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The iPhone 5 may be selling well, but has Apple lost its 'cool' factor? The Woz thinks so

Apple still has a "critical mass of loyal users" but the company is "kind of losing" the cool factor it has enjoyed for years in consumer markets, Apple co-founder Steve Wozniak has said.

Speaking with Bloomberg in Berlin, Wozniak expounded upon the short-term prospects of Apple and competitors like Google, Amazon, Microsoft, and BlackBerry.

"We used to have these ads, I'm a Mac and I'm a PC, and the Mac was always the cool guy. And ouch, it's painful, because we kind of are losing that," he told the news service.

On the other hand, Apple is still "really good at setting a standard with a new device" and "still has its halo in that regard," Wozniak told Bloomberg.

But these days the company is leaning more on its world-class brand appeal to get consumers to line up for a new release rather than clear technology advantages in its actual products — which no longer handily beat those of the competition, he added.

Woz also intimated that he didn't believe that Google and Amazon, two of Apple's biggest rivals in the mobile device market, had built up the "critical mass of loyal users" the iPhone maker can still count on. That still gives Apple an edge, though many of its competitors "have great ideas," he said.

Apple's next game-changer

Apple has not come out with a groundbreaking, category defining new product since introducing the first-generation iPad in 2010.

CEO Tim Cook, who has led Apple since the death of Steve Jobs in 2011, has been dinged at times for pushing out incremental upgrades to products with no plans for another game-changer like the iPad in sight.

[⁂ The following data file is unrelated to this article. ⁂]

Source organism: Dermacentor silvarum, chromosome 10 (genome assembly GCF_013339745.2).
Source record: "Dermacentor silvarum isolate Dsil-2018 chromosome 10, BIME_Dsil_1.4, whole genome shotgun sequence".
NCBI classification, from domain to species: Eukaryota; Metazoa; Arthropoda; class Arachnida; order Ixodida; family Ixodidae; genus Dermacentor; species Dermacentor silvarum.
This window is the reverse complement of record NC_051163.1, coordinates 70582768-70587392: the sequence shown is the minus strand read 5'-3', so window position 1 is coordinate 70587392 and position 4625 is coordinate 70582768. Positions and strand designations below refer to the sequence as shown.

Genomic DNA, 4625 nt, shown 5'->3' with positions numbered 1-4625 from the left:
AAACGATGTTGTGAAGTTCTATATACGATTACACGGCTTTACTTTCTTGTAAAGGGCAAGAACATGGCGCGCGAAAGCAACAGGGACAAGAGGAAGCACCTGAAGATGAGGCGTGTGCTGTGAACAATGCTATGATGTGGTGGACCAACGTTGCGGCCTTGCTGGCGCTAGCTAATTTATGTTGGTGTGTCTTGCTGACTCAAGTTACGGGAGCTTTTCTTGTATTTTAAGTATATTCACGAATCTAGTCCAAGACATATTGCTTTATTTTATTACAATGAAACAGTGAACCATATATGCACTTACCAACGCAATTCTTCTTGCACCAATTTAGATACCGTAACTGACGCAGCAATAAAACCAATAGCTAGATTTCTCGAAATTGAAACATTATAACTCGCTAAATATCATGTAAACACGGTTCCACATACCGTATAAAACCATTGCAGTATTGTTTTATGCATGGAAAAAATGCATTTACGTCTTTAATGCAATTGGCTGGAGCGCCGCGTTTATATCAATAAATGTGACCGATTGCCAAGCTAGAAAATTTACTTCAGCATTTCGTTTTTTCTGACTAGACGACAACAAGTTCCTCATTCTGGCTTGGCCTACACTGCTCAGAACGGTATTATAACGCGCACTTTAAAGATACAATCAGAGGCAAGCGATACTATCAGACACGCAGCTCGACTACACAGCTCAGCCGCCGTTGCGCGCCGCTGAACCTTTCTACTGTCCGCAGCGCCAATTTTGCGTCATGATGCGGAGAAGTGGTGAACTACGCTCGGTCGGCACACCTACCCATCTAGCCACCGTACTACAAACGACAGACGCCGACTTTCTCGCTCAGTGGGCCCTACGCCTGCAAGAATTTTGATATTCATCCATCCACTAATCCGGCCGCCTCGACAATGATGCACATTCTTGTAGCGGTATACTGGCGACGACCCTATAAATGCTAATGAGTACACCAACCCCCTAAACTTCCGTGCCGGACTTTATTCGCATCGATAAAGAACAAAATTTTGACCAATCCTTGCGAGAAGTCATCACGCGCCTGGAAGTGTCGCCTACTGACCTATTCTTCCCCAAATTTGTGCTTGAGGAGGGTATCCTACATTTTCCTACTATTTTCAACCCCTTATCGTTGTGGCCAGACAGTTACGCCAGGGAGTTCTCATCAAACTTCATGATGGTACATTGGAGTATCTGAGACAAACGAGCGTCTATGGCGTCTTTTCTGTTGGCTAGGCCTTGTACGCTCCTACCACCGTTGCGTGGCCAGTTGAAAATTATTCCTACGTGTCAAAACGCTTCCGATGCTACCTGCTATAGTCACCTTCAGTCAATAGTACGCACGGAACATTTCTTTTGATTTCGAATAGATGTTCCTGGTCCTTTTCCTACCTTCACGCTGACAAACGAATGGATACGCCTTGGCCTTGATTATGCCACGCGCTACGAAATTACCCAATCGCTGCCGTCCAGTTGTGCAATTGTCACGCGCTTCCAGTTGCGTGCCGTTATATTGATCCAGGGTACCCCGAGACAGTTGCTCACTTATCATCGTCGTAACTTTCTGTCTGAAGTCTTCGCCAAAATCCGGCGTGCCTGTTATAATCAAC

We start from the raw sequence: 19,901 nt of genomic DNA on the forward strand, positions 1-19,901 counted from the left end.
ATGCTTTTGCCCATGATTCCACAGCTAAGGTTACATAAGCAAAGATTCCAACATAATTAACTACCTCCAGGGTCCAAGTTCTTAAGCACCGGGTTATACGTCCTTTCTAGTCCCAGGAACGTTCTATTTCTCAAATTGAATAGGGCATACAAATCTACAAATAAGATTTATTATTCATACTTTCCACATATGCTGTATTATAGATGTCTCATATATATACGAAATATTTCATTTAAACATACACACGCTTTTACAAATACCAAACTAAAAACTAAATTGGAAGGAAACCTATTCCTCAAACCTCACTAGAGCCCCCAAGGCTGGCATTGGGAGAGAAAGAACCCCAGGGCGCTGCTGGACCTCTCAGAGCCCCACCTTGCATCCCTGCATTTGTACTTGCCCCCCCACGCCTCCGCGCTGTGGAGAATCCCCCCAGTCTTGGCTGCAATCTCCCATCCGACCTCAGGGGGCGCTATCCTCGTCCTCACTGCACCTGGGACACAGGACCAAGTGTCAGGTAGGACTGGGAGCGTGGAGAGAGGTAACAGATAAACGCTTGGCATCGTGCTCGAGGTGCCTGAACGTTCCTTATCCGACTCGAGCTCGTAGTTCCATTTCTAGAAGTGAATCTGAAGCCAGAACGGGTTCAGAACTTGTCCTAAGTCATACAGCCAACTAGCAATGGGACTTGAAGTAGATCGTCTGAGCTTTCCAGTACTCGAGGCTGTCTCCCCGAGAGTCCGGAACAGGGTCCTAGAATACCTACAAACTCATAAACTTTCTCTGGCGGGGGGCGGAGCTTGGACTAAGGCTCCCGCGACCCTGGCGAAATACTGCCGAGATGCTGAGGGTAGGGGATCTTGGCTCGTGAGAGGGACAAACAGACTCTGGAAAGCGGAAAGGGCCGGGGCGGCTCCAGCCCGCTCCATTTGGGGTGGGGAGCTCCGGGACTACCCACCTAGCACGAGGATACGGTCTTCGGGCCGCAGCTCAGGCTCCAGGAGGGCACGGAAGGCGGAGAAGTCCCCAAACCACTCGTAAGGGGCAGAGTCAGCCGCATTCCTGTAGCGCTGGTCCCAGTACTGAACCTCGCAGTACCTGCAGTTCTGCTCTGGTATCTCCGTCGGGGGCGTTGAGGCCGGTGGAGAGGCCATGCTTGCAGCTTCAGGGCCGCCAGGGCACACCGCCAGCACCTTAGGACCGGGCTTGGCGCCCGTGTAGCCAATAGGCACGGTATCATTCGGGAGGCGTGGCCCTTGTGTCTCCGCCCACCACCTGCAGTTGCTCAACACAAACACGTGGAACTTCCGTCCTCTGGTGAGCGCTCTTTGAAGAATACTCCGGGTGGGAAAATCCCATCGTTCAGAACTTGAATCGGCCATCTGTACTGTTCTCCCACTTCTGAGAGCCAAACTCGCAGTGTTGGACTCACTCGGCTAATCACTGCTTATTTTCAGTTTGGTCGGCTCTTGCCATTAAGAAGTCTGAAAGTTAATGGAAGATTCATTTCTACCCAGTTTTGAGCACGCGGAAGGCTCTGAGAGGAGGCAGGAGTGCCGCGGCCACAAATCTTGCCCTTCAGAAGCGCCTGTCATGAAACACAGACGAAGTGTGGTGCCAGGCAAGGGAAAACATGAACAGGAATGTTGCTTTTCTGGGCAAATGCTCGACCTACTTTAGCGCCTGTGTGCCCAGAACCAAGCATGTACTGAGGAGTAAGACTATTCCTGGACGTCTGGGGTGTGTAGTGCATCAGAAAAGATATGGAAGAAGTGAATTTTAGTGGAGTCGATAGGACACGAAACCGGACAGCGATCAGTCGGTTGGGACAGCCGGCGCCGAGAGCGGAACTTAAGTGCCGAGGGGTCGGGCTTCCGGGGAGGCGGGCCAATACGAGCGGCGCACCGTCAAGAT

Starting in 2001, Jobs introduced three such consumer electronics masterpieces in succession — the iPod, iPhone, and iPad.

Possible future products that could fit the bill as Apple's next game-changer, according to industry watchers, include an Apple TV and an iWatch. Rumours about Apple's plans to release the latter have picked up steam in recent weeks. Wozniak told Bloomberg that he'd gladly replace the iPod nano he currently wears on his wrist with an Apple smartwatch that included the Siri voice-recognition software used in the iPhone 4S and iPhone 5.

The Apple co-founder also suggested that Apple "open up its ecosystem" and make products like its iTunes media management platform available to Android and Windows/Windows Phone developers.

Microsoft, which has struggled to penetrate the smartphone and tablet markets with Windows Phone, has "enough critical mass" to eventually break through, Wozniak said. As for BlackBerry, he figured the struggling smartphone maker will eventually have to switch from its own mobile operating system to Android and fall back on its "good reputation as a hardware builder."